Quitting your job can be a difficult situation. The one thing that you don’t want to do though, is to burn bridges with your previous employer.
What are the advantages of leaving your previous place of work on a good note? Firstly, they may provide you with a favourable reference when you are looking for a new job. If you have a really good relationship with your previous employer, they may even help you in your search for a new job, or help you connect and network with other people in the industry.
On the other hand, what are the disadvantages of leaving on a sour note? If you leave on a particularly bad note, they won’t give you a good reference, and this can make it difficult when looking for a new job, and having to explain to potential employers why your previous place of work hasn’t given you a favourable reference.
So, what should you do when you want to resign?
There are a few steps that you should follow in order to make it as smooth a transition as possible. Most importantly, you want to make sure that this what you definitely want to do. You can’t just quit your job and then ask for it back again if you change your mind, especially if they have already found your replacement. You also should make sure that you have a backup plan, and know what your next moves are after you finish. Do you have another job lined up, are you taking a short career break etc.
The next step is to tell your boss. You want to make sure that you are the first person to tell your boss that you are resigning. It will not look good if your co-workers, or someone else in the office, lets your boss know that you are leaving before you do. You should be prepared for a reaction, they may not have been expecting this. Your boss may also have a counter-offer for you, to entice you to stay, so make sure that you are prepared for responses like this.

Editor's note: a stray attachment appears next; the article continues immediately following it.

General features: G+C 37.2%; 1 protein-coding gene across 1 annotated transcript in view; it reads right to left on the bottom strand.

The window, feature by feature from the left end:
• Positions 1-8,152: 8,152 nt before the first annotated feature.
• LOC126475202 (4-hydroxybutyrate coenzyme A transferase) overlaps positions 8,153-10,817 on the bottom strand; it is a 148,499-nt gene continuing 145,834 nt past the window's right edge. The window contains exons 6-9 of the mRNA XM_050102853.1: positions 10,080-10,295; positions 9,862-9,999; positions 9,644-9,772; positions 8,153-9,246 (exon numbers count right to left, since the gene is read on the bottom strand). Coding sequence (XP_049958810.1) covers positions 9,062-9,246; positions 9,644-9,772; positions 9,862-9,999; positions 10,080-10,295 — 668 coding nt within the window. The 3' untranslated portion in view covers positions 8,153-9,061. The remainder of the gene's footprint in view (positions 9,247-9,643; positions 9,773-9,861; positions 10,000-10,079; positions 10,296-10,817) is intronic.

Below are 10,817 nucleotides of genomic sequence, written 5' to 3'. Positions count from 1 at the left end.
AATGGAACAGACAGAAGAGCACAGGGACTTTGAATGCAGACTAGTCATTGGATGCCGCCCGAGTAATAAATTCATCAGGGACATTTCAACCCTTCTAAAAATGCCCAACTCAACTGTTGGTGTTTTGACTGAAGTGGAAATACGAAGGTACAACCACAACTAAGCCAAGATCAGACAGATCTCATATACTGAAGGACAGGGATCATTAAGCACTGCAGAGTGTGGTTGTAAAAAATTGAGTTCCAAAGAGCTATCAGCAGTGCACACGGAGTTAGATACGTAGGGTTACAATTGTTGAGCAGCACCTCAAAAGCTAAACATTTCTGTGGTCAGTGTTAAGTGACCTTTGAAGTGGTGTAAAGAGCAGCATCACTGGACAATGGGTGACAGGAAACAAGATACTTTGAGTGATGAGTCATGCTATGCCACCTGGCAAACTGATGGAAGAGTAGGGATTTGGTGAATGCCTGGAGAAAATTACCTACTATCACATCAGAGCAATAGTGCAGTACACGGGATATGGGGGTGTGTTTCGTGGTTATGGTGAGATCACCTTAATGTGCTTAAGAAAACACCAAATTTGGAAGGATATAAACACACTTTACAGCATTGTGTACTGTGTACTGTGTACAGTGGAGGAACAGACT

You should also leave the details of your resignation off social media. This is a sure way to burn bridges with your old employer. Don’t vent about your job, or use social media as a platform to talk badly about your old boss. New employers may even see that you were talking poorly about your old boss and co-workers, and they may think that if they are to hire you, you might do the same to them.
Once you have told your boss, you will need to provide them with a formal resignation letter. This is just a written, formal statement from yourself to your boss, making them officially aware that you are leaving. This letter can set the tone for your departure, so do not use this as an opportunity to vent and proclaim all of your negative thoughts towards the company.
Before resigning, you should address your contract or company hand book and see how long a notice period you need to give. This is an opportunity for your previous employer to look for your replacement and make arrangements. Just because you have handed in your notice, does not mean that you should ‘mentally check out’ from work. Commit to your notice period, and if you want to keep a good tie with your previous boss, try and aid them in making this transition as easy as possible. You could even suggest a possible replacement for yourself, and make sure that you tie up any loose ends before you leave. This includes helping with a smooth hand over with your replacement. You want to make sure that you have left your role in a position where your replacement can quickly and easily take the reins.
Finally, thank everyone when you leave. Manners cost nothing, and you don’t want to leave on a sour note. Focus on the positives of the job, you’ve left now, so there is no need to dwell on the negative past (if there was one).
These few tips should help you resign smoothly without burning any bridges with your previous employer, but make sure that resigning is definitely what you want to do!